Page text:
Advocates cautiously optimistic after OWI bills pass Assembly

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MADISON (WKOW) — Two bills that would stiffen OWI penalties passed the Wisconsin Assembly Thursday but advocates for drunk driving reform aren’t celebrating yet.

In the past 10 years, Wisconsin’s seen few changes in its OWI laws. In a 27 News special report, we found, since 2009, 112 bills have been introduced but only 12 have been signed into law.

For Marla Hall, it’s been difficult to keep hope alive.

“I mean it’s just something that has to end,” she said.

Two and a half years after losing her son, Clenton, in a drunk driving crash, Hall said she still struggles to cope every day.

“There’s a ton of videos of him when he was little,” she said. “I can’t look at them yet.”

He and his fiance were killed immediately when a wrong-way driver hit a coworker’s vehicle as they were returning from a work event.

“Wisconsin enables these people just to continue to do it because there’s hardly a consequence,” Hall said.

In the years since the crash, Hall’s been working with Representative Jim Ott (R-Mequon) to pass stiffer OWI penalties, including the two bills that passed on Thursday. One would make it mandatory for a first-time offender to appear in court. The other mandates a minimum five-year sentence for a driver who kills someone while under the influence.

“I hope they pass,” Hall said. “I’m worried about the Senate.”

That’s where Frank Harris, the director of government affairs with Mothers Against Drunk Driving, said these bills often struggle to get to the floor. He too has been working with Ott to change Wisconsin’s laws. When asked if he thought this year would be different, Harris said he’s cautiously optimistic.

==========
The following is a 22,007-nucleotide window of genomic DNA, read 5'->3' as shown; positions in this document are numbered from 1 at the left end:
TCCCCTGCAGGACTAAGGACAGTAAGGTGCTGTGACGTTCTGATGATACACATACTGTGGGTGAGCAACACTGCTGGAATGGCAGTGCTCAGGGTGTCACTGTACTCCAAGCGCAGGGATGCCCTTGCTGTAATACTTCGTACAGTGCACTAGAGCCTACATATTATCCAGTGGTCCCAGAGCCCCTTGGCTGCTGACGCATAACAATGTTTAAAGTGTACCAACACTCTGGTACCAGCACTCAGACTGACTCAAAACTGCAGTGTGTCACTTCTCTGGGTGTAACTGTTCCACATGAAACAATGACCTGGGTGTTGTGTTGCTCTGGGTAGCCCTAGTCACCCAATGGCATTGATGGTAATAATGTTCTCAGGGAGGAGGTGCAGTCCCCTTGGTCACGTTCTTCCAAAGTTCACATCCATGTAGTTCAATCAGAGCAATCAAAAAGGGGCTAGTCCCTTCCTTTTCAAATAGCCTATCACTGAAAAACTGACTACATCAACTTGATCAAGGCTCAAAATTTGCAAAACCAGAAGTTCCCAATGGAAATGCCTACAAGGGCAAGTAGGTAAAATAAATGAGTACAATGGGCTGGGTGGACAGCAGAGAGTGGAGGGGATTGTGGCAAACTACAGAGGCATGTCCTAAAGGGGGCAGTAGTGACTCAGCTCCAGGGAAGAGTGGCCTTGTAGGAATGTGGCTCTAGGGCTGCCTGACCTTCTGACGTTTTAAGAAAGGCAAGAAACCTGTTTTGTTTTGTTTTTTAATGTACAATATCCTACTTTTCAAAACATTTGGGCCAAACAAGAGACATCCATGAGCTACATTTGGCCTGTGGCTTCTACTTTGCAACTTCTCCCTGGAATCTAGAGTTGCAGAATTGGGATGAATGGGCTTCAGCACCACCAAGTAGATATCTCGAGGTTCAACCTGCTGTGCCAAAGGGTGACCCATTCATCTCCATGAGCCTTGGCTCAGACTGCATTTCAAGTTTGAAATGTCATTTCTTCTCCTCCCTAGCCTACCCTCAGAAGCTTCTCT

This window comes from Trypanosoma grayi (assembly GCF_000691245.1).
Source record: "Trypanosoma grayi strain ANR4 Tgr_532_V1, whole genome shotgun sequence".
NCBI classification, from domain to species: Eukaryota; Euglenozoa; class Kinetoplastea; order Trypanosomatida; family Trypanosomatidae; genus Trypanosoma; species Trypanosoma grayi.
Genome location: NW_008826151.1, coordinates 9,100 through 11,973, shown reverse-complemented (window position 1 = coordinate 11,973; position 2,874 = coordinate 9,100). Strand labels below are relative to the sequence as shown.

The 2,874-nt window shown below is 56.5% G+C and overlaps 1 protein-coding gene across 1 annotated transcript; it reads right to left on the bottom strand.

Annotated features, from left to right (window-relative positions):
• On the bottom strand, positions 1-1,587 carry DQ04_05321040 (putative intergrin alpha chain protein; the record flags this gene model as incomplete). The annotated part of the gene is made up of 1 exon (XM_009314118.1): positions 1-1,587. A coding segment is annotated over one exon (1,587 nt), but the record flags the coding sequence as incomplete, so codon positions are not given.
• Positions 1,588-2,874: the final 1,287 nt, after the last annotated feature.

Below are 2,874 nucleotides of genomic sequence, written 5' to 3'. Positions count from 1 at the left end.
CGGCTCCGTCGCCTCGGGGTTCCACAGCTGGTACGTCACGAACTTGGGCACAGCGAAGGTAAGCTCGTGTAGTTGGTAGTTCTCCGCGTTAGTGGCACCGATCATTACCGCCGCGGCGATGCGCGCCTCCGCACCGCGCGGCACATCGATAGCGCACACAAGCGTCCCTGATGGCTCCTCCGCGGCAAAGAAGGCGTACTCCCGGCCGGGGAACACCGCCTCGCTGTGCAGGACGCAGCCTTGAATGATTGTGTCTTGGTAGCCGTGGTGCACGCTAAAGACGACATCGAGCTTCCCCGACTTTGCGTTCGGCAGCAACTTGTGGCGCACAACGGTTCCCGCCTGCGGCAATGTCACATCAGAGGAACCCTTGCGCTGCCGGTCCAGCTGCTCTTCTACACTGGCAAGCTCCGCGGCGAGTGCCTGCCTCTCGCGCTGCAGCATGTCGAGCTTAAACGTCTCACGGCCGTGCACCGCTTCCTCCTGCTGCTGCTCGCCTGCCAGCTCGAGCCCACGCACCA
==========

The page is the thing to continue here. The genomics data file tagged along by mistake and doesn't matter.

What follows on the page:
“It depends if people in Wisconsin reach out to their lawmakers,” he said. “Hopefully I’m wrong, but I’ve been doing this for eleven and a half years throughout the country.”

No matter the outcome, Hall said she’s going to continue her fight.

“Some days I wanna give up but then I just can’t,” she said. “I mean it’s not going to end 100 percent but we can do a lot more than we’re doing.”

The state Senate has not yet set a hearing date for the two bills that recently passed the Assembly.

Two of Ott’s other bills, which includes one measure that would make first offense OWIs a misdemeanor, have not made it out of committee this session.

Michelle Alfini

Michelle Alfini

Reporter, WKOW

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